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Sunterra Corp. has asked a U.S. bankruptcy court to approve the sale of its Carambola Beach Resort on St. Croix to Wyndham International Inc. for $12.5 million.
Sunterra, the world’s largest vacation ownership company with more than 2,000 employees and sales agents worldwide, filed for bankruptcy May 31. Earlier that month, the Carambola resort laid off about 20 people. It currently has a workforce of about 140.
Alan Mallory, general manager of the Carambola Resort, said he was aware of the pending sale but couldn't comment. He said the company's corporate office in Florida was handling the deal. Neither company officials nor their attorneys handling bankruptcy proceedings could be reached for comment Monday.
"We are continuing on the property level with guest services," Mallory said. "We're awaiting a resolution."
Fred Stern, Wyndham International’s vice president for corporate communications, declined to go into detail about the proposed sale.
"We don’t comment on acquisitions that may or may not occur," Stern said, adding that the company looks "at a lot of properties around the country that make sense."
Documents filed recently by Sunterra in U.S. Bankrptcy Court in Baltimore ask the court to authorize the sale of the 28-acre, 150-room Carambola Resort.
As part of its plan to restructure its operations, Sunterra "has begun, among other things, to identify and divest" itself of "non-core assets," court documents state. Towards that end, Sunterra officials have determined "that their resort in St. Croix is not essential to their successful reorganization" and thus have determined "to sell the resort."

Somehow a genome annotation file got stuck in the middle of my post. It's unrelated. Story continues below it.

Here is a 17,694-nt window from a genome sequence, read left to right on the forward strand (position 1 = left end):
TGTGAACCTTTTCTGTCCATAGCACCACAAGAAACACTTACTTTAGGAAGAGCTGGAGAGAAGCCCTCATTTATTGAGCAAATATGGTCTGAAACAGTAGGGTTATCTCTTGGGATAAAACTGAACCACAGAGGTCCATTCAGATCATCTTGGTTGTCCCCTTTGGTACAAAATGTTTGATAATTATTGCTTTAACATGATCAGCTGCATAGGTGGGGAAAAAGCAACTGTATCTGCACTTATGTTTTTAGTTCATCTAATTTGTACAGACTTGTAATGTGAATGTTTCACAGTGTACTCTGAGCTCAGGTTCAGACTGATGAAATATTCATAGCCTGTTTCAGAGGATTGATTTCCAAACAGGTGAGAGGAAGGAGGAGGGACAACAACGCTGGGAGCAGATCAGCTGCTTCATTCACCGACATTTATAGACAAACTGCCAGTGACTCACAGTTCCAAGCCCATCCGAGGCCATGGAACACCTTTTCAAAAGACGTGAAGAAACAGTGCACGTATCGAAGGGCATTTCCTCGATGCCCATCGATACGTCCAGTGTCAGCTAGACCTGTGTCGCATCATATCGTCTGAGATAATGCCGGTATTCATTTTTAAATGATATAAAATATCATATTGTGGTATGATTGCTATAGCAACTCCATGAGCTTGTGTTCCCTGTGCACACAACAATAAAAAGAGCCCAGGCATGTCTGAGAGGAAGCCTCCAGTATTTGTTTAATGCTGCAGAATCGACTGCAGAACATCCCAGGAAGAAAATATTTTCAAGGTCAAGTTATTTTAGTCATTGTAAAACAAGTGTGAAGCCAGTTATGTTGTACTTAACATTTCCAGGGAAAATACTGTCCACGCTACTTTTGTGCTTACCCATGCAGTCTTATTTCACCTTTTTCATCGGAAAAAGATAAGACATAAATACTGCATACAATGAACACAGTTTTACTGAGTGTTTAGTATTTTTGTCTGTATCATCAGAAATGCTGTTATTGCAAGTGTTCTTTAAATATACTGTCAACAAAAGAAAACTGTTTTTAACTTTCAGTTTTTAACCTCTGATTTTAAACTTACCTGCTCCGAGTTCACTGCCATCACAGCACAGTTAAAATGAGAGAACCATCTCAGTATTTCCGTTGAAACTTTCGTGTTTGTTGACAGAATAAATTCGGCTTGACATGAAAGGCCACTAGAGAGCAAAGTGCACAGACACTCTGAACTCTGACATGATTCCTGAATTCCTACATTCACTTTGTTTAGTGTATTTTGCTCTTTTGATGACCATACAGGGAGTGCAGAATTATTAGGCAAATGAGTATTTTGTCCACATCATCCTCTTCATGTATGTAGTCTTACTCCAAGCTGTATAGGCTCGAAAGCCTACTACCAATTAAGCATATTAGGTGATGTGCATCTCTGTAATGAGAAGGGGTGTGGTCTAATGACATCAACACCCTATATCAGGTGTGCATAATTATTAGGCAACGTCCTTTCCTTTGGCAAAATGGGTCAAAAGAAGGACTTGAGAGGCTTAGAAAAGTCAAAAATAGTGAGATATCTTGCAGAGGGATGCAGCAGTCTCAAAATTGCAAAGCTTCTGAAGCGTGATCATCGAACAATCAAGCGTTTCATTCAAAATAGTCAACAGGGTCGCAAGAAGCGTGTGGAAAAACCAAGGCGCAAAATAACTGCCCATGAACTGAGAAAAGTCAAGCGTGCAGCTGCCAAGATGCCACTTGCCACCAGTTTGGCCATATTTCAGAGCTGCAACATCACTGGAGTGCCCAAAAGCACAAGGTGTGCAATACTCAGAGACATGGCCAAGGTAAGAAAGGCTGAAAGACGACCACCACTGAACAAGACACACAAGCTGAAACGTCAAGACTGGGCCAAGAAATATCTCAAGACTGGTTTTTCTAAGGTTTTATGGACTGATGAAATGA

The company has been marketing the property since April, with the highest offer coming from Wyndham International, which owns the 300-room Wyndham Sugar Bay Beach Club and Resort on St. Thomas. Wyndham also once owned what today are the Renaissance Grand Beach Resort on St. Thomas and the Westin Resort on St. John.
Since Sunterra purchased the Carambola property in 1997 from the Westin Corp. for $13 million, it has sold a number of time-share interests at the resort that have increased its balance-sheet value to $13.3 million. In the court documents, though, Sunterra says an appraisal of the property hasn’t been done, so the proposed $12.5 million offered by Wyndham represents the best estimate of the current value of the resort and its assets.
While the court documents say that time-share owners will retain their rights to the future use of the property, a St. Croix hotelier familiar with the proposed sale said Wyndham plans to turn Carambola into an all-inclusive resort.
Wyndham will have a 30-day due-diligence period beginning Aug. 17 to study details of the proposed purchase before a hearing on the sale motion in Baltimore on Sept. 15.
Sunterra owes more than $34,000 to local businesses, the majority of it to two contractors. The V.I. government claims the company owes $57,000 in property taxes, which Sunterra disputes, according to court documents.
Wyndham International is the fourth-largest hospitality and lodging company in the United States, with hotels and resorts in North America, the Caribbean and Europe. Among the 268 hotels the company owns, leases, manages or franchises are El San Juan Hotel and Casino and the Wyndham El Conquistador Resort and Country Club in Puerto Rico.
Founded in 1981, the company is headquartered in Dallas, Tex., and is traded on the New York Stock Exchange under the ticker symbol "WYN."